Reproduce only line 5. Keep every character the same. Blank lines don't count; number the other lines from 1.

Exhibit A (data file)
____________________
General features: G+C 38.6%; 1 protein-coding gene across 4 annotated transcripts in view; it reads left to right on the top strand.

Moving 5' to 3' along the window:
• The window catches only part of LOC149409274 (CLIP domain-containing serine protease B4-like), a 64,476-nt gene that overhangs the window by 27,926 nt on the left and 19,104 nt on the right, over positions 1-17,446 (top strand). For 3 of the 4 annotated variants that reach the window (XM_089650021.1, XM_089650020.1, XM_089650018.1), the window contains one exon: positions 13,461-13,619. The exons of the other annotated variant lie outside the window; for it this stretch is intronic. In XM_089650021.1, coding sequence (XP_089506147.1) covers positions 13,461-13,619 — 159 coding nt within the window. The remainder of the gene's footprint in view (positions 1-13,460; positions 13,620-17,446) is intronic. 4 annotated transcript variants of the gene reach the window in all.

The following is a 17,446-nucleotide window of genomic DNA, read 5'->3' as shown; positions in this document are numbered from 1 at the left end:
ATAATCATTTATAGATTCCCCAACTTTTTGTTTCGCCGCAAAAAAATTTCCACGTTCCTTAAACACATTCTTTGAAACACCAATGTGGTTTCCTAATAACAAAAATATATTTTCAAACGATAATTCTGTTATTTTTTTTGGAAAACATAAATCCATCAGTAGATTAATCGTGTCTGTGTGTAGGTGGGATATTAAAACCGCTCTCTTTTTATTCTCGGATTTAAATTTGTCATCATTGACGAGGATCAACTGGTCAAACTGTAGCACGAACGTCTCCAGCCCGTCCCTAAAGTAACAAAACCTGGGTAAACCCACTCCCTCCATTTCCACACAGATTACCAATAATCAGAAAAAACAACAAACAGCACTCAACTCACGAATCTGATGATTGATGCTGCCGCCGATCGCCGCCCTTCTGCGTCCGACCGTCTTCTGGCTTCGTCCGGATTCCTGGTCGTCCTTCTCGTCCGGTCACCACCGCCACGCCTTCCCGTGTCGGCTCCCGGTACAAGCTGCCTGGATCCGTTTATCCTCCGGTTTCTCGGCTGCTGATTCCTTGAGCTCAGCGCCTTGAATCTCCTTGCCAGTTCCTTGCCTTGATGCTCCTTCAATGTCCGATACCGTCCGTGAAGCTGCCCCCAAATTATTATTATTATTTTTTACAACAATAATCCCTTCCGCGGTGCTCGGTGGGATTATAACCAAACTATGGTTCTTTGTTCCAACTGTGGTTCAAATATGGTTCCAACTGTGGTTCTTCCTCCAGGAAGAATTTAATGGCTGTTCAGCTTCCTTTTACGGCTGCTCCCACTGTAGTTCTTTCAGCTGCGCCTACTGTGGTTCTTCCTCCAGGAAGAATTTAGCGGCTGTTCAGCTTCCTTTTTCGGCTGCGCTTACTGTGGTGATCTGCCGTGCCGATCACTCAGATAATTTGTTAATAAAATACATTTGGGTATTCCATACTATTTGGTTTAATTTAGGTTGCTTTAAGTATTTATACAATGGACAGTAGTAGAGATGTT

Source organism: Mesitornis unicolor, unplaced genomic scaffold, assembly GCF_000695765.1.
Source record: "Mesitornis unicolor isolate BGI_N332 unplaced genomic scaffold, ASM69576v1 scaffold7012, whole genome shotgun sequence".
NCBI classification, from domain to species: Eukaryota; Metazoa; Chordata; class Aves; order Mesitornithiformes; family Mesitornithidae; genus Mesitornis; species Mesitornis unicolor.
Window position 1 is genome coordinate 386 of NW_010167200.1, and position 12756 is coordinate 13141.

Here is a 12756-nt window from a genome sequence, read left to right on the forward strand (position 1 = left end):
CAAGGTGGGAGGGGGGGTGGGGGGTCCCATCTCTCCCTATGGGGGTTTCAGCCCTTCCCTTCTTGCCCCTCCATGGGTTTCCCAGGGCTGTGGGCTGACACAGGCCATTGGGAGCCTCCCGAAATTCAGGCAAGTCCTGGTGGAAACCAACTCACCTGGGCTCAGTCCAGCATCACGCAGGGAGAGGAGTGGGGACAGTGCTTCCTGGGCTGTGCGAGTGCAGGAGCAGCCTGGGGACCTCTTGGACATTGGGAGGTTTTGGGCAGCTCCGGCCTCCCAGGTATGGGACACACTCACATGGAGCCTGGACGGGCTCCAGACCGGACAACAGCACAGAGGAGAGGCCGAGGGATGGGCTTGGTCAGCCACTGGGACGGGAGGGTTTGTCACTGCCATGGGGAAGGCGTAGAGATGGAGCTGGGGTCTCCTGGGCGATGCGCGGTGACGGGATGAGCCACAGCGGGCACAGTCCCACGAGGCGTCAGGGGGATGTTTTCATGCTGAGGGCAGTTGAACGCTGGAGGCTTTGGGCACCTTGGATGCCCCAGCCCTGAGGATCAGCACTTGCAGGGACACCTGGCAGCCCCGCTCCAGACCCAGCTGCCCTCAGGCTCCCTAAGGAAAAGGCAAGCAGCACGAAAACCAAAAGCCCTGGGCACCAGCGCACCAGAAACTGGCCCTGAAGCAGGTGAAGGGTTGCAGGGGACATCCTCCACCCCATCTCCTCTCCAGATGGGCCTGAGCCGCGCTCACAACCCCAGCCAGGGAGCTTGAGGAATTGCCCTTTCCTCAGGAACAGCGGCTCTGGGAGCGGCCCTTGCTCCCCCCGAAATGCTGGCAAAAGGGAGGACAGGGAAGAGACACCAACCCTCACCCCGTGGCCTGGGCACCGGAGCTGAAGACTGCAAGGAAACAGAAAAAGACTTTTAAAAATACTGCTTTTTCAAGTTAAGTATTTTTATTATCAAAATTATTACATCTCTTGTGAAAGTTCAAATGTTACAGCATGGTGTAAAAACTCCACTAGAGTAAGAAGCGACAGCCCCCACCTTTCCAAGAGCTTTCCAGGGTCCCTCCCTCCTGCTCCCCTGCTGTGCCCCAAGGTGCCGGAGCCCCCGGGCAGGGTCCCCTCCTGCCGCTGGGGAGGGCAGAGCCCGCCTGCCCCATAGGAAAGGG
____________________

ATAATCATTTATAGATTCCCCAACTTTTTGTTTCGCCGCAAAAAAATTTCCACGTTCCTTAAACACATTCTTTGAAACACCAATGTGGTTTCCTAATAACAAAAATATATTTTCAAACGATAATTCTGTTATTTTTTTTGGAAAACATAAATCCATCAGTAGATTAATCGTGTCTGTGTGTAGGTGGGATATTAAAACCGCTCTCTTTTTATTCTCGGATTTAAATTTGTCATCATTGACGAGGATCAACTGGTCAAACTGTAGCACGAACGTCTCCAGCCCGTCCCTAAAGTAACAAAACCTGGGTAAACCCACTCCCTCCATTTCCACACAGATTACCAATAATCAGAAAAAACAACAAACAGCACTCAACTCACGAATCTGATGATTGATGCTGCCGCCGATCGCCGCCCTTCTGCGTCCGACCGTCTTCTGGCTTCGTCCGGATTCCTGGTCGTCCTTCTCGTCCGGTCACCACCGCCACGCCTTCCCGTGTCGGCTCCCGGTACAAGCTGCCTGGATCCGTTTATCCTCCGGTTTCTCGGCTGCTGATTCCTTGAGCTCAGCGCCTTGAATCTCCTTGCCAGTTCCTTGCCTTGATGCTCCTTCAATGTCCGATACCGTCCGTGAAGCTGCCCCCAAATTATTATTATTATTTTTTACAACAATAATCCCTTCCGCGGTGCTCGGTGGGATTATAACCAAACTATGGTTCTTTGTTCCAACTGTGGTTCAAATATGGTTCCAACTGTGGTTCTTCCTCCAGGAAGAATTTAATGGCTGTTCAGCTTCCTTTTACGGCTGCTCCCACTGTAGTTCTTTCAGCTGCGCCTACTGTGGTTCTTCCTCCAGGAAGAATTTAGCGGCTGTTCAGCTTCCTTTTTCGGCTGCGCTTACTGTGGTGATCTGCCGTGCCGATCACTCAGATAATTTGTTAATAAAATACATTTGGGTATTCCATACTATTTGGTTTAATTTAGGTTGCTTTAAGTATTTATACAATGGACAGTAGTAGAGATGTT